UNC students, faculty and staff react to layoffs

UNC students, faculty and staff have been voicing concerns over the recent announcement about the upcoming layoffs. Photo courtesy of Alexander Nunley.

Due to budget challenges and inevitable restrictions, it has been announced by President Andy Feinstein that the University of Northern Colorado’s Board of Directors plans to release up to 65 faculty or administrative employees from their positions come late March into early April.  

The UNC community experienced a number or budget-related challenges compared to other Colorado schools such as the University of Colorado Boulder and Colorado State University in Fort Collins who do not appear to be experiencing the same money struggles as Northern Colorado is. 

Students and faculty members across campus have mixed feelings about the layoffs. A student-created and student owned page on Facebook called “UNCo Memes for Cow Tippin’ Queens” is an outlet for students and alumni to share their thoughts and feelings with other UNC students.

“We all know that the university has been having financial trouble in the past few years,” said Bethany Buller, a member of the Facebook page and a freshman Biology major. “Sixty-five people’s salaries is probably going to end up equaling the current 2.7 million dollar defecit the university has. If there is someone to blame, blame the cause of the deficit.”

The students/alumni involved with the Facebook page recognize these budget cuts as a prominent issue, as administration and faculty members are huge assets to the school’s success.


“I can’t say that I know much about the actual monetary situation we’re in, but to me the ‘plan’ to solve the issue is not thought out, and has very little regard for the students and faculty of this university,” said Bryce Baturevich, a member of the Facebook page and a junior percussion major in the School of Music. “As a music student, I experience first hand the impact that these office faculty members have on the success of our school, and I know it would be impossible without them.”

The students have many opinions looming around the web and around campus, but faculty members who work closely with those who are expected to or may be expecting to be laid off have vast opinions on the issue too.  

When asked his thoughts on the expected layoffs, one of UNC’s department chairs who prefers to remain anonymous states, “When I first heard about it, I was quite shocked. Immediately I thought, ‘This is a terrible idea.’ It turns out the plans at that point were at a relatively early stage, and hadn’t been formulated all that well. From a chair perspective, this is still not ideal. Everyday tasks will start to fall through the cracks, and until that happens we don’t even know the real impact of these changes. I personally don’t want to lose my admin, and I know that as a chair my workload is likely to increase and I already feel busy as it is. I have all sorts of worries and concerns.”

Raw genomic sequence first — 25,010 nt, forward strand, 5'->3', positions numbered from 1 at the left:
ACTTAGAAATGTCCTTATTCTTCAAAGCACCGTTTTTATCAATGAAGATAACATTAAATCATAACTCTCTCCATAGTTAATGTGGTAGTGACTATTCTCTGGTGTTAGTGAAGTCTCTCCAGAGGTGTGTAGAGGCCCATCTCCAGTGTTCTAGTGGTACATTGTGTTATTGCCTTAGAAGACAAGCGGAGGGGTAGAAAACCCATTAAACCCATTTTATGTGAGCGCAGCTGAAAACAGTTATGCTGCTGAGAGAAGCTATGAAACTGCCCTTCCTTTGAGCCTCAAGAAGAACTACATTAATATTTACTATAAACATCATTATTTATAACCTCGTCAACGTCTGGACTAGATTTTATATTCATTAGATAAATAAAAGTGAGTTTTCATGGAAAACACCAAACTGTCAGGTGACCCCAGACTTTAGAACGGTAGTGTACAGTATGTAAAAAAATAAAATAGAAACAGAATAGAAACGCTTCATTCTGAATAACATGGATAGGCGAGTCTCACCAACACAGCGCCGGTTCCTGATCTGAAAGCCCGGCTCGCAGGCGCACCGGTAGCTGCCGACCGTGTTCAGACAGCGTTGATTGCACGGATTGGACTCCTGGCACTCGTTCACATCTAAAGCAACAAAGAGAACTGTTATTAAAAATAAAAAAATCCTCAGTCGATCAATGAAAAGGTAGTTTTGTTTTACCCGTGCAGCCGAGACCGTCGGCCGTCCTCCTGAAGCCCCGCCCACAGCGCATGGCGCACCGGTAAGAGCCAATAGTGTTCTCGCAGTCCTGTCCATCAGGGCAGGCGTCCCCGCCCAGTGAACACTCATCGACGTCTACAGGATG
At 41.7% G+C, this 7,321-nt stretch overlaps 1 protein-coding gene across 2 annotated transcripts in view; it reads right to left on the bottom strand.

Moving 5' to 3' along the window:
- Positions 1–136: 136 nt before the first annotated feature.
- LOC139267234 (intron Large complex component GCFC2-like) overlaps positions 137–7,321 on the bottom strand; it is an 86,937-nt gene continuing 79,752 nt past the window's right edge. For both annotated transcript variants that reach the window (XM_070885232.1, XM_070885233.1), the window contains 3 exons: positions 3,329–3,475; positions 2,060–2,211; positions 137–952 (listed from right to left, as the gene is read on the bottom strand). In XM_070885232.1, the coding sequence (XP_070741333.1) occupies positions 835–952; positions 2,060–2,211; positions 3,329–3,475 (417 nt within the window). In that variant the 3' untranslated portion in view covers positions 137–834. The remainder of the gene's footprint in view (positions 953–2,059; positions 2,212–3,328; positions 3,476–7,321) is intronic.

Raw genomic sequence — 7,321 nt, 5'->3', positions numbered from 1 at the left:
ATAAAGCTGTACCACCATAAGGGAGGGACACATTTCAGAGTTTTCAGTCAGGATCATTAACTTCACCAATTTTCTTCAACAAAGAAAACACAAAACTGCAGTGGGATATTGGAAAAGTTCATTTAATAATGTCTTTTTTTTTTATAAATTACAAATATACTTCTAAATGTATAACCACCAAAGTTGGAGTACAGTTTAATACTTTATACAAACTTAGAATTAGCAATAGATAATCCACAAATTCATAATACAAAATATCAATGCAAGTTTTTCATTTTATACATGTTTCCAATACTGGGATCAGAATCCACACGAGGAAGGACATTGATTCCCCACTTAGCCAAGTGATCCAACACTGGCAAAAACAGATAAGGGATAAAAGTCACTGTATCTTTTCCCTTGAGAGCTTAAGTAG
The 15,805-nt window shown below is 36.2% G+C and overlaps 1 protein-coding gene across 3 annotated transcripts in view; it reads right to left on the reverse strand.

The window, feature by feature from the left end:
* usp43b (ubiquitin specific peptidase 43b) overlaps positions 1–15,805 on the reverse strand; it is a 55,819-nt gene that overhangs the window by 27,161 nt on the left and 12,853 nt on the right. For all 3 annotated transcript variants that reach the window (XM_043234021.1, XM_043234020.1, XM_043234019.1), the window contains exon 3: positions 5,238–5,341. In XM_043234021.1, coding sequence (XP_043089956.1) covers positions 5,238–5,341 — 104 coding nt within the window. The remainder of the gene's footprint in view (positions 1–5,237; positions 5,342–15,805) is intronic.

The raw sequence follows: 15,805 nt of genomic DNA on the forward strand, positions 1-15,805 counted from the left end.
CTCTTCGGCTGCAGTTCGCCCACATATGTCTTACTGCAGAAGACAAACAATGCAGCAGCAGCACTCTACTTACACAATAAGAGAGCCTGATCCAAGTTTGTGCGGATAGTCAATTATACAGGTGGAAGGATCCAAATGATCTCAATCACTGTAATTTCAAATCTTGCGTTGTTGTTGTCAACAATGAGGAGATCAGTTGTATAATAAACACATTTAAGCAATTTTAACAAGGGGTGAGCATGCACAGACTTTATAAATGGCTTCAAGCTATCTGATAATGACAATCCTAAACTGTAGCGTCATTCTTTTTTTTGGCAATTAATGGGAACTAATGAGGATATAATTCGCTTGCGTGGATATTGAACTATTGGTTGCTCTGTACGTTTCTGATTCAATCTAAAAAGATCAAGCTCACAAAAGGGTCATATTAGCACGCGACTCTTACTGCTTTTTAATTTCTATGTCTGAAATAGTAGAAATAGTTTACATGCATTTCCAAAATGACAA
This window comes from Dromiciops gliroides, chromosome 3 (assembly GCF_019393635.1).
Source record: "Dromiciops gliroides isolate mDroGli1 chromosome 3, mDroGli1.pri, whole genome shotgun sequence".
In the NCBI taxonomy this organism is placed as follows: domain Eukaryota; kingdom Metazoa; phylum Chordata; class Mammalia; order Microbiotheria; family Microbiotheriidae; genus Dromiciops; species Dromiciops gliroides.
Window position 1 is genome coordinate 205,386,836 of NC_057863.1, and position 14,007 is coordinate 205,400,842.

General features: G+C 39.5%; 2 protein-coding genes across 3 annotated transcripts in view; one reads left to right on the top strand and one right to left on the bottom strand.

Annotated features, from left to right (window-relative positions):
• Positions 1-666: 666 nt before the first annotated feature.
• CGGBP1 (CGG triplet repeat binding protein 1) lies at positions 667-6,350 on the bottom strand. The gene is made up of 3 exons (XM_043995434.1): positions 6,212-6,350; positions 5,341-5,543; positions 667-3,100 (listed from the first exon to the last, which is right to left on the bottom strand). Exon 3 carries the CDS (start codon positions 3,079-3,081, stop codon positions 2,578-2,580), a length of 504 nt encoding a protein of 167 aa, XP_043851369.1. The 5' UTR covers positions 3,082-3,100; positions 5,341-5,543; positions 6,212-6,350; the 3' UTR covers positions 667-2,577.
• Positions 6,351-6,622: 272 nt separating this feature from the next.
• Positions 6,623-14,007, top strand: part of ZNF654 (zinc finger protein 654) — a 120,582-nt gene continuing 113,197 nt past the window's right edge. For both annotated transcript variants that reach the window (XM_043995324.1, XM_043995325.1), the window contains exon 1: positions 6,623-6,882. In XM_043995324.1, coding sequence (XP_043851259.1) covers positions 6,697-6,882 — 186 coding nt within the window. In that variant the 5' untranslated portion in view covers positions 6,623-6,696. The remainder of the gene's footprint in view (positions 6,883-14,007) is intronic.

Professors and other faculty members voice their concerns in such a difficult time for those who are at risk of being laid off. With the loss of faculty members, other issues are likely to arise.

A professor at UNC, who prefers to remain anonymous and who previously worked as the chair of her department said, “Various administrators’ communication hasn’t been all that great; though I appreciate the president and the provost’s willingness to speak to these issues at the faculty senate. I still have no real idea what will replace our current administrative staff, nor how these proposed centralized service centers will work. Admins do a lot of work on the ground and in the trenches for faculty and students – and I don’t see how all that service can be replicated by what little I’ve heard about the new centralized service centers. Personally, I am not convinced that whoever came up with this idea actually understands what our admins do. A couple of weeks ago, the president linked this plan to faculty raises. Under no circumstances am I interested in receiving a raise at the cost of other people’s jobs.”

Andy Feinstein, president of UNC has insisted the faculty/administrator layoffs are crucial to the school’s future success, and after the layoffs are complete there are no plans for further removal. 

The expected cuts have mixed reactions across the board, amongst faculty and students university wide. Many individuals across campus want their voices heard, and these budget cuts have become an evident cause for concern.


  1. Poppycock! To balanced the budget, UNC first significantly raised health insurance premiums for faculty and staff; now they are laying off 65 employees, mainly faculty administrative assistants (mostly women), who are on a pay grade only higher than that of maintenance workers. So much for my proposed solution for a balanced budget when Andy first came in: https://www.greeleytribune.com/…/jose-i-suarez-who-is…/


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